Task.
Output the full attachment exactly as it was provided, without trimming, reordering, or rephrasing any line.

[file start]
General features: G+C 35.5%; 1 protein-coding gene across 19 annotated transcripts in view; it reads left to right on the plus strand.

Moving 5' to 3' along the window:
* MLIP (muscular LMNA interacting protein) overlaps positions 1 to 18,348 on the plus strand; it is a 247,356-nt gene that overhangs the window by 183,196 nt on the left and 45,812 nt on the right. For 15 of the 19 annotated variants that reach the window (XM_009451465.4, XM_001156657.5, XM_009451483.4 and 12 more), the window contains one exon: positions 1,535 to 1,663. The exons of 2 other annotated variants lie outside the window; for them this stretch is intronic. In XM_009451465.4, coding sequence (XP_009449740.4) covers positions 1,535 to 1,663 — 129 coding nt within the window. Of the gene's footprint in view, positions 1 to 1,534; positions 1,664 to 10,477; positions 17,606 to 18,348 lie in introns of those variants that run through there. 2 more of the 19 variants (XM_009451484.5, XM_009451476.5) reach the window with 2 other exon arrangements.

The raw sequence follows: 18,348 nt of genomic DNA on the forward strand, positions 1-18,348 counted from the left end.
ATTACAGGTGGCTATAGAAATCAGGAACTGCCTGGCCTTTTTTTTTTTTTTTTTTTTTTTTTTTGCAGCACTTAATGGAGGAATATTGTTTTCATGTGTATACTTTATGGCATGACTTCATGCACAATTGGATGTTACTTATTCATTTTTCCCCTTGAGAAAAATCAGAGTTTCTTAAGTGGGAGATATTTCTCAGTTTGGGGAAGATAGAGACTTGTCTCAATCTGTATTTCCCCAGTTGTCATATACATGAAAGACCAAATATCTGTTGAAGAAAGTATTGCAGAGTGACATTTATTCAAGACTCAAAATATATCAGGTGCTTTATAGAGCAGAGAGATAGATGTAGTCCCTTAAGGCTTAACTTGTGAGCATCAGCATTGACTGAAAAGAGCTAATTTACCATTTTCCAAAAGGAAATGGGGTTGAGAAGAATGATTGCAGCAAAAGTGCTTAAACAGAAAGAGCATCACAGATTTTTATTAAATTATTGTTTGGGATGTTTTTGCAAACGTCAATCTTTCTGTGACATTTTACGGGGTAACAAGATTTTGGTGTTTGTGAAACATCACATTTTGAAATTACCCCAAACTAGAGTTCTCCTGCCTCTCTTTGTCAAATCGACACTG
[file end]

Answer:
General features: G+C 35.5%; 1 protein-coding gene across 19 annotated transcripts in view; it reads left to right on the plus strand.

Moving 5' to 3' along the window:
* MLIP (muscular LMNA interacting protein) overlaps positions 1 to 18,348 on the plus strand; it is a 247,356-nt gene that overhangs the window by 183,196 nt on the left and 45,812 nt on the right. For 15 of the 19 annotated variants that reach the window (XM_009451465.4, XM_001156657.5, XM_009451483.4 and 12 more), the window contains one exon: positions 1,535 to 1,663. The exons of 2 other annotated variants lie outside the window; for them this stretch is intronic. In XM_009451465.4, coding sequence (XP_009449740.4) covers positions 1,535 to 1,663 — 129 coding nt within the window. Of the gene's footprint in view, positions 1 to 1,534; positions 1,664 to 10,477; positions 17,606 to 18,348 lie in introns of those variants that run through there. 2 more of the 19 variants (XM_009451484.5, XM_009451476.5) reach the window with 2 other exon arrangements.

The raw sequence follows: 18,348 nt of genomic DNA on the forward strand, positions 1-18,348 counted from the left end.
ATTACAGGTGGCTATAGAAATCAGGAACTGCCTGGCCTTTTTTTTTTTTTTTTTTTTTTTTTTTGCAGCACTTAATGGAGGAATATTGTTTTCATGTGTATACTTTATGGCATGACTTCATGCACAATTGGATGTTACTTATTCATTTTTCCCCTTGAGAAAAATCAGAGTTTCTTAAGTGGGAGATATTTCTCAGTTTGGGGAAGATAGAGACTTGTCTCAATCTGTATTTCCCCAGTTGTCATATACATGAAAGACCAAATATCTGTTGAAGAAAGTATTGCAGAGTGACATTTATTCAAGACTCAAAATATATCAGGTGCTTTATAGAGCAGAGAGATAGATGTAGTCCCTTAAGGCTTAACTTGTGAGCATCAGCATTGACTGAAAAGAGCTAATTTACCATTTTCCAAAAGGAAATGGGGTTGAGAAGAATGATTGCAGCAAAAGTGCTTAAACAGAAAGAGCATCACAGATTTTTATTAAATTATTGTTTGGGATGTTTTTGCAAACGTCAATCTTTCTGTGACATTTTACGGGGTAACAAGATTTTGGTGTTTGTGAAACATCACATTTTGAAATTACCCCAAACTAGAGTTCTCCTGCCTCTCTTTGTCAAATCGACACTG